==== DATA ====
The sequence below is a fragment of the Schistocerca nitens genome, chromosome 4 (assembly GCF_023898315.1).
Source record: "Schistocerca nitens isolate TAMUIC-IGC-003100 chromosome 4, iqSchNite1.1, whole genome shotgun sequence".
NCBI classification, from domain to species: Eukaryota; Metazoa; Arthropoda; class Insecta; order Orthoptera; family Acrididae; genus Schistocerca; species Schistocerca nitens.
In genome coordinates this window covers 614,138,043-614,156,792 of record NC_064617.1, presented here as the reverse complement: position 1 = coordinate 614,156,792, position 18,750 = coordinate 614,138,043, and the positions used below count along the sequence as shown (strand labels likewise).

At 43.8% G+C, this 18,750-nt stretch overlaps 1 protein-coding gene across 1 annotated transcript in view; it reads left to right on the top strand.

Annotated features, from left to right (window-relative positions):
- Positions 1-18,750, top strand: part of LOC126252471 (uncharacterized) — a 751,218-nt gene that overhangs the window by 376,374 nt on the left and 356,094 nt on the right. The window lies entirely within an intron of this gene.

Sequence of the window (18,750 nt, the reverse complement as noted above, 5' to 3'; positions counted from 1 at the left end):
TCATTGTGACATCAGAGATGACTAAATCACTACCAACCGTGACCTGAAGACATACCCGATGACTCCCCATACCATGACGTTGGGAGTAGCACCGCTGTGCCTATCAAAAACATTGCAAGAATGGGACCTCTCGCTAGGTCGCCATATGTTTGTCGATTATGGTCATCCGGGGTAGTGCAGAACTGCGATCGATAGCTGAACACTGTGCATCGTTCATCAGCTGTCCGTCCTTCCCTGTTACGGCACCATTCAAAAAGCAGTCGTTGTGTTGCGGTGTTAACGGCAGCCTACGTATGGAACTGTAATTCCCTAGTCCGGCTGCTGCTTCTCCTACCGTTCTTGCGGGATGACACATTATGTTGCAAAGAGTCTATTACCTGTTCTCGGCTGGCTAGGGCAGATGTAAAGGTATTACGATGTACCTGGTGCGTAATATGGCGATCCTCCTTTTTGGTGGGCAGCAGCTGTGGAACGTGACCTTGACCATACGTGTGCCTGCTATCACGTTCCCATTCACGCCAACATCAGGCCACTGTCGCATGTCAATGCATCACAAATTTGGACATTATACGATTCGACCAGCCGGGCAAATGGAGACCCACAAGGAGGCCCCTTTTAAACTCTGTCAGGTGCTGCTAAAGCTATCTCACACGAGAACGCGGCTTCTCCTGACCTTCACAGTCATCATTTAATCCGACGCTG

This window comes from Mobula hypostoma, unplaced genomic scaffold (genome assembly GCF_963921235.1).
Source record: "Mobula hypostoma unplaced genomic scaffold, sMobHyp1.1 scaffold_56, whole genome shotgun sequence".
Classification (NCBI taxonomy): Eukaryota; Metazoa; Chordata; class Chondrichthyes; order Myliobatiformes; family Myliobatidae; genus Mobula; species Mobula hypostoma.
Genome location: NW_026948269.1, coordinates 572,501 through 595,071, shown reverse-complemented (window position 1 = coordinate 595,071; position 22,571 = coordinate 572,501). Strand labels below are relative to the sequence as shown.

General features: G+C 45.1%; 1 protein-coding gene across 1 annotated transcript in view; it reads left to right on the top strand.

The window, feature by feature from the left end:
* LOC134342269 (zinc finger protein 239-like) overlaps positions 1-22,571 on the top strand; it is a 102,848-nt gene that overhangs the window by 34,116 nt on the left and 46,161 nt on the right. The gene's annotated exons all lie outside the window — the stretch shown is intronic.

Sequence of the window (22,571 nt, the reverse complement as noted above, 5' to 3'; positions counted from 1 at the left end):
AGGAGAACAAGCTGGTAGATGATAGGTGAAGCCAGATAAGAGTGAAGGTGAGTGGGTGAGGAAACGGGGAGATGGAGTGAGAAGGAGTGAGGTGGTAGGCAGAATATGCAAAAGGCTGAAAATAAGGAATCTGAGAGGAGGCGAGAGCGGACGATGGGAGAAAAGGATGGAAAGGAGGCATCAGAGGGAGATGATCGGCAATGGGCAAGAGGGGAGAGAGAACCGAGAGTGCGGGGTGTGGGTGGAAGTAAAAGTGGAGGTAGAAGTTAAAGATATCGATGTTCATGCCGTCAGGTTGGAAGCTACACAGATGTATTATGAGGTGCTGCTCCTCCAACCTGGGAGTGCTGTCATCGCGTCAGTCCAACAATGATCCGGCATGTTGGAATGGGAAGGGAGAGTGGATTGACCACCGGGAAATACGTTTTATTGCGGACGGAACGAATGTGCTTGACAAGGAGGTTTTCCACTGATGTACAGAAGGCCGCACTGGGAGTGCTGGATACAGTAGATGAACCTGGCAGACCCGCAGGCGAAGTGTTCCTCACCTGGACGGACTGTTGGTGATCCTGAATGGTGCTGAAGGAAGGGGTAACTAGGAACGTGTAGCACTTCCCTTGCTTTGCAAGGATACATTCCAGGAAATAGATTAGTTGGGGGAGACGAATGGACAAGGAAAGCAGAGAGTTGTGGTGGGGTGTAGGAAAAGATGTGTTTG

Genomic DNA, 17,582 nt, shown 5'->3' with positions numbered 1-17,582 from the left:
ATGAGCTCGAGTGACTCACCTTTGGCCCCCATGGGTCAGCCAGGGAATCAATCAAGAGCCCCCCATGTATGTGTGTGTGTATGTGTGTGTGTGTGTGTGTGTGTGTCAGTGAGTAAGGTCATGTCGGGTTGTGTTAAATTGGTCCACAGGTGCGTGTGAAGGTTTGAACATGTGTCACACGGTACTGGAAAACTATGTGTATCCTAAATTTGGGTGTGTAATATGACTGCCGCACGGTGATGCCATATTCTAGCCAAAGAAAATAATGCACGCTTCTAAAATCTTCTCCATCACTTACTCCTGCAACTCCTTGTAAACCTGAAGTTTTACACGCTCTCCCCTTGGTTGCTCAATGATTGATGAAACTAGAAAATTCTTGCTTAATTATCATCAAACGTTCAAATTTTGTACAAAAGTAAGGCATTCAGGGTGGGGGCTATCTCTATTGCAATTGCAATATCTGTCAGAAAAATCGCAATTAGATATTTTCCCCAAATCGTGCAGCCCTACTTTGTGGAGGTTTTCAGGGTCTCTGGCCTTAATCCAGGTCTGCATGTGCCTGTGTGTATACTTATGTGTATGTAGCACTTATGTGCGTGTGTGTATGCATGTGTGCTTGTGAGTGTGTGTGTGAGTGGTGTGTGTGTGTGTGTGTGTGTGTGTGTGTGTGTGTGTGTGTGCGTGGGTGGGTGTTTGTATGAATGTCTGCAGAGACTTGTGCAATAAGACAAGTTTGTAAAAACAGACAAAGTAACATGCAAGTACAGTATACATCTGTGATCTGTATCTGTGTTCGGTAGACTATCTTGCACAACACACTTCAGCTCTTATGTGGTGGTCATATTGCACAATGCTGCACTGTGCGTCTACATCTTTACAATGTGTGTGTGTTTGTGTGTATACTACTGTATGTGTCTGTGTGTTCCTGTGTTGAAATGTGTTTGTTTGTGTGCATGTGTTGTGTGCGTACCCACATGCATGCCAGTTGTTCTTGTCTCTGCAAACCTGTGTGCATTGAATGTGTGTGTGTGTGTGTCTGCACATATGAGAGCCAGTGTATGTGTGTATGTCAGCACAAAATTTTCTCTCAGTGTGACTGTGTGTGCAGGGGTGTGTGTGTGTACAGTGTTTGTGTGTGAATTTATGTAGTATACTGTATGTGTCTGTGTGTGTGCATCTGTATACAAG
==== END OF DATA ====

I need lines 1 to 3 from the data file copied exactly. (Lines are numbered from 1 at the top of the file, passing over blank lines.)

The sequence below is a fragment of the Schistocerca nitens genome, chromosome 4 (assembly GCF_023898315.1).
Source record: "Schistocerca nitens isolate TAMUIC-IGC-003100 chromosome 4, iqSchNite1.1, whole genome shotgun sequence".
NCBI classification, from domain to species: Eukaryota; Metazoa; Arthropoda; class Insecta; order Orthoptera; family Acrididae; genus Schistocerca; species Schistocerca nitens.